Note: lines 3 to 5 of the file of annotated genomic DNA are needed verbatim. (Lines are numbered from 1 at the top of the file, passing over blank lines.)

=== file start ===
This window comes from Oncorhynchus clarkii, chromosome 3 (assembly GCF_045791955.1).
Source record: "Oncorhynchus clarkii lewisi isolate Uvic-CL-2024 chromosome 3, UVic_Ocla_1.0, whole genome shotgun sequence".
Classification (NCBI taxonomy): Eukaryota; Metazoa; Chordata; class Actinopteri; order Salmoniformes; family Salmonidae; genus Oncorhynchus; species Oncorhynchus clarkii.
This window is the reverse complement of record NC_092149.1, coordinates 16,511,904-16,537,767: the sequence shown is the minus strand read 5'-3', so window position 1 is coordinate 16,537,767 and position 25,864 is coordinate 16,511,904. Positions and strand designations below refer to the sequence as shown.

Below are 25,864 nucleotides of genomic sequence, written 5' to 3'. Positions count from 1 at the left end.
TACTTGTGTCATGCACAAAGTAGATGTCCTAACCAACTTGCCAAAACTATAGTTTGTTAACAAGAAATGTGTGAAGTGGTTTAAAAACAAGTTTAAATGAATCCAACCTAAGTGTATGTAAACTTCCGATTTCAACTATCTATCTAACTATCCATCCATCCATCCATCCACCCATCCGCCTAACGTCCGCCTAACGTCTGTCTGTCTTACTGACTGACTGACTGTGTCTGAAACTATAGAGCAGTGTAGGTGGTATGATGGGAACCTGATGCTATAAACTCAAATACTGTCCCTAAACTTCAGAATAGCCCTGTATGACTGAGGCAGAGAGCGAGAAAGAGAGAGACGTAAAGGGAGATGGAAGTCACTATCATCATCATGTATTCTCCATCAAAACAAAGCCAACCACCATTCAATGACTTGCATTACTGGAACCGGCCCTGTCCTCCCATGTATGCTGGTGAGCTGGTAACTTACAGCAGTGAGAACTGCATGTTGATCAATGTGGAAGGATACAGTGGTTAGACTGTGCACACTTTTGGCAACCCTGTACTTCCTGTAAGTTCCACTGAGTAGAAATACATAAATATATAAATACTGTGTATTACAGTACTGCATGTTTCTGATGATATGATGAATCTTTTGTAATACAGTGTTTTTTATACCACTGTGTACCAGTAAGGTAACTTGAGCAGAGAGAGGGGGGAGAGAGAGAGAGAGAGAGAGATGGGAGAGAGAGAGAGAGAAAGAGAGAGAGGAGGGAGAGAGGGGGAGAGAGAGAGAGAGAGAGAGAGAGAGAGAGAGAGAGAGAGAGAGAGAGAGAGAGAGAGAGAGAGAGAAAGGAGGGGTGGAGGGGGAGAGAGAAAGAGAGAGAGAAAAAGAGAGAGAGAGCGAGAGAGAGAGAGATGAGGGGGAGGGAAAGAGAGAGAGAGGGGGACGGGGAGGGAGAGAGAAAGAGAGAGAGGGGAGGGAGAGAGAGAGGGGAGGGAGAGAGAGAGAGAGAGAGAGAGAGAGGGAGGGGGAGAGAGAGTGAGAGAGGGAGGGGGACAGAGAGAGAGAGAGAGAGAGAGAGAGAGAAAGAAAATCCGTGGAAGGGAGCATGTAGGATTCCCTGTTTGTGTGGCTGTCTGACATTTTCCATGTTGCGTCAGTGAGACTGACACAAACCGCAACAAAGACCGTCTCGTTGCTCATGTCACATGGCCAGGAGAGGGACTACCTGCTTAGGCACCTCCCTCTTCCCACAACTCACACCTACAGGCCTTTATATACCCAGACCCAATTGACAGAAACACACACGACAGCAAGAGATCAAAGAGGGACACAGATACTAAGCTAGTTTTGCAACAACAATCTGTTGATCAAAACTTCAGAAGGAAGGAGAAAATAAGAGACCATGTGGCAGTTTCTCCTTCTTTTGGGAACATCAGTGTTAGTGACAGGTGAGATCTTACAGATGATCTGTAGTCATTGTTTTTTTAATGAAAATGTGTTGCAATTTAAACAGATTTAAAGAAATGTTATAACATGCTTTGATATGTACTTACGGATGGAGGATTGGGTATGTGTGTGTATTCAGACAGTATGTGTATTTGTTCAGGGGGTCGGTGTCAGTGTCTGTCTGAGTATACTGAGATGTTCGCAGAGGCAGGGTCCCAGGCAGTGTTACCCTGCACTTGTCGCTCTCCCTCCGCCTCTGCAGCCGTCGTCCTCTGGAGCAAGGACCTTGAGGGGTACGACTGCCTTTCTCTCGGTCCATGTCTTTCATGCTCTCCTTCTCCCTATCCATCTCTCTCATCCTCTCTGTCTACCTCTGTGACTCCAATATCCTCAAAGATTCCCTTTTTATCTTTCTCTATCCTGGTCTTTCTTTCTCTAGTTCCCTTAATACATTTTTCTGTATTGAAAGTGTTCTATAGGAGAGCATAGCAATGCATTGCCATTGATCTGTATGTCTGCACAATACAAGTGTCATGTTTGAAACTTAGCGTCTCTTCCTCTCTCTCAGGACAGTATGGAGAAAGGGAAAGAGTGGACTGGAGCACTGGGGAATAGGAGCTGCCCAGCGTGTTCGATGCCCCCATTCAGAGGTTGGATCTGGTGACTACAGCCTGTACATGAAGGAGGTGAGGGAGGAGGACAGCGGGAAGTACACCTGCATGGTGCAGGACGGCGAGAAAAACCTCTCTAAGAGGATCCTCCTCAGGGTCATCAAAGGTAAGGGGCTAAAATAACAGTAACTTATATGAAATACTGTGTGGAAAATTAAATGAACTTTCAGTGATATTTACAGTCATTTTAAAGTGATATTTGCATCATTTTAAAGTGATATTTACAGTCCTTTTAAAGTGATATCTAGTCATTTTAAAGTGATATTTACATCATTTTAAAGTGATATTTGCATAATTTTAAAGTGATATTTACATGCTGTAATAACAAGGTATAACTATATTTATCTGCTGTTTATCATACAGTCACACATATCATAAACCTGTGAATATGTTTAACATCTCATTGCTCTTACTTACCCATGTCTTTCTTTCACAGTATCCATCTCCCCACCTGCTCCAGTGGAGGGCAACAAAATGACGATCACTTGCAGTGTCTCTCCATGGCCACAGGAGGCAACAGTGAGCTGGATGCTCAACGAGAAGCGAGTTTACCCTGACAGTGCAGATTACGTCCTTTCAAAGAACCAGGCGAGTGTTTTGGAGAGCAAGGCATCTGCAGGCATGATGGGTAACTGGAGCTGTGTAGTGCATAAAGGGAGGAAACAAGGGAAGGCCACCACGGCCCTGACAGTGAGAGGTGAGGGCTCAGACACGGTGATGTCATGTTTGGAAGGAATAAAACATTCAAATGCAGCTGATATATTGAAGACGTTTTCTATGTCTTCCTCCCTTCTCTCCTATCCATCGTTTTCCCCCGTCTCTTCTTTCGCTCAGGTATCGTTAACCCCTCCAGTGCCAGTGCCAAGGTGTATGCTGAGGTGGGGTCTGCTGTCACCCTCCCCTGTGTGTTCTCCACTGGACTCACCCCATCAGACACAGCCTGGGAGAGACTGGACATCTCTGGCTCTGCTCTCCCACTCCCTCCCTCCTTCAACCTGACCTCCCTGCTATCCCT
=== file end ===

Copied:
Classification (NCBI taxonomy): Eukaryota; Metazoa; Chordata; class Actinopteri; order Salmoniformes; family Salmonidae; genus Oncorhynchus; species Oncorhynchus clarkii.
This window is the reverse complement of record NC_092149.1, coordinates 16,511,904-16,537,767: the sequence shown is the minus strand read 5'-3', so window position 1 is coordinate 16,537,767 and position 25,864 is coordinate 16,511,904. Positions and strand designations below refer to the sequence as shown.

Below are 25,864 nucleotides of genomic sequence, written 5' to 3'. Positions count from 1 at the left end.